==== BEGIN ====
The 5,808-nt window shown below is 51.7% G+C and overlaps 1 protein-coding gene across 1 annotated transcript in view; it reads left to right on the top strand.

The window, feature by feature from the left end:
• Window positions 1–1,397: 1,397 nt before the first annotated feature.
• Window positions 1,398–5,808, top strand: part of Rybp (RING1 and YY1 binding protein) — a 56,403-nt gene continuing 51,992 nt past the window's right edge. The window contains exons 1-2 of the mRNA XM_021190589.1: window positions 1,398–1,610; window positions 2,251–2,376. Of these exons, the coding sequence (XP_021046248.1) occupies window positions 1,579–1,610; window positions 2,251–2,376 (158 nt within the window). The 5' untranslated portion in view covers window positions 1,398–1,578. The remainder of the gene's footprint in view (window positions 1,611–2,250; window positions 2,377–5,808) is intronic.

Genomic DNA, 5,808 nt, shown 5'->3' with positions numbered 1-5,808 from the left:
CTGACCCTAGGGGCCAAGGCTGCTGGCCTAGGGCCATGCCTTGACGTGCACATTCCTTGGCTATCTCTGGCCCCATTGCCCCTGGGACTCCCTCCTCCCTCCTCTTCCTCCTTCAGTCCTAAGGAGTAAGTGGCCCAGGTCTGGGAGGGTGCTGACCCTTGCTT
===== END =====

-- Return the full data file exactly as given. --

The 5,808-nt window shown below is 51.7% G+C and overlaps 1 protein-coding gene across 1 annotated transcript in view; it reads left to right on the top strand.

The window, feature by feature from the left end:
• Window positions 1–1,397: 1,397 nt before the first annotated feature.
• Window positions 1,398–5,808, top strand: part of Rybp (RING1 and YY1 binding protein) — a 56,403-nt gene continuing 51,992 nt past the window's right edge. The window contains exons 1-2 of the mRNA XM_021190589.1: window positions 1,398–1,610; window positions 2,251–2,376. Of these exons, the coding sequence (XP_021046248.1) occupies window positions 1,579–1,610; window positions 2,251–2,376 (158 nt within the window). The 5' untranslated portion in view covers window positions 1,398–1,578. The remainder of the gene's footprint in view (window positions 1,611–2,250; window positions 2,377–5,808) is intronic.

Genomic DNA, 5,808 nt, shown 5'->3' with positions numbered 1-5,808 from the left:
CTGACCCTAGGGGCCAAGGCTGCTGGCCTAGGGCCATGCCTTGACGTGCACATTCCTTGGCTATCTCTGGCCCCATTGCCCCTGGGACTCCCTCCTCCCTCCTCTTCCTCCTTCAGTCCTAAGGAGTAAGTGGCCCAGGTCTGGGAGGGTGCTGACCCTTGCTT